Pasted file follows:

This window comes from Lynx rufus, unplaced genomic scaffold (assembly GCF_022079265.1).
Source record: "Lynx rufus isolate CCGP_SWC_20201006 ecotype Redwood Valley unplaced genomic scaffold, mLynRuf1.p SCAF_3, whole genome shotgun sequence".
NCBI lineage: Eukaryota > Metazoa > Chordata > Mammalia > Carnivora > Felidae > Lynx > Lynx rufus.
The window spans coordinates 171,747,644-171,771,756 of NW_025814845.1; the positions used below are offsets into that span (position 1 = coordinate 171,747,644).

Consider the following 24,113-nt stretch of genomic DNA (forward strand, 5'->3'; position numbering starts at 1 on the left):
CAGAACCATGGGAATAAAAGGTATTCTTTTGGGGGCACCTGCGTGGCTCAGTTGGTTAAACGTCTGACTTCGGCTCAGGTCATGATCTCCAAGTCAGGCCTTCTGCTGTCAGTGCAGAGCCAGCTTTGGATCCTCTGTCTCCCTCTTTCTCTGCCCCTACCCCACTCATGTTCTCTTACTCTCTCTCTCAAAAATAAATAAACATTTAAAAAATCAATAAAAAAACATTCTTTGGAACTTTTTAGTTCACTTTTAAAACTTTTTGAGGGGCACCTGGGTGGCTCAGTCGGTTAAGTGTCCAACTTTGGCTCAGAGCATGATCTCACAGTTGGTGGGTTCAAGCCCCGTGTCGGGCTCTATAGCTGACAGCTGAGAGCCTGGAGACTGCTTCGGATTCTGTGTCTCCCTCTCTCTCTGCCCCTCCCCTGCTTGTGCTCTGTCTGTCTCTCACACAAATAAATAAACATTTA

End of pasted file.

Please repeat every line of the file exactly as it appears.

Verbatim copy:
This window comes from Lynx rufus, unplaced genomic scaffold (assembly GCF_022079265.1).
Source record: "Lynx rufus isolate CCGP_SWC_20201006 ecotype Redwood Valley unplaced genomic scaffold, mLynRuf1.p SCAF_3, whole genome shotgun sequence".
NCBI lineage: Eukaryota > Metazoa > Chordata > Mammalia > Carnivora > Felidae > Lynx > Lynx rufus.
The window spans coordinates 171,747,644-171,771,756 of NW_025814845.1; the positions used below are offsets into that span (position 1 = coordinate 171,747,644).

Consider the following 24,113-nt stretch of genomic DNA (forward strand, 5'->3'; position numbering starts at 1 on the left):
CAGAACCATGGGAATAAAAGGTATTCTTTTGGGGGCACCTGCGTGGCTCAGTTGGTTAAACGTCTGACTTCGGCTCAGGTCATGATCTCCAAGTCAGGCCTTCTGCTGTCAGTGCAGAGCCAGCTTTGGATCCTCTGTCTCCCTCTTTCTCTGCCCCTACCCCACTCATGTTCTCTTACTCTCTCTCTCAAAAATAAATAAACATTTAAAAAATCAATAAAAAAACATTCTTTGGAACTTTTTAGTTCACTTTTAAAACTTTTTGAGGGGCACCTGGGTGGCTCAGTCGGTTAAGTGTCCAACTTTGGCTCAGAGCATGATCTCACAGTTGGTGGGTTCAAGCCCCGTGTCGGGCTCTATAGCTGACAGCTGAGAGCCTGGAGACTGCTTCGGATTCTGTGTCTCCCTCTCTCTCTGCCCCTCCCCTGCTTGTGCTCTGTCTGTCTCTCACACAAATAAATAAACATTTA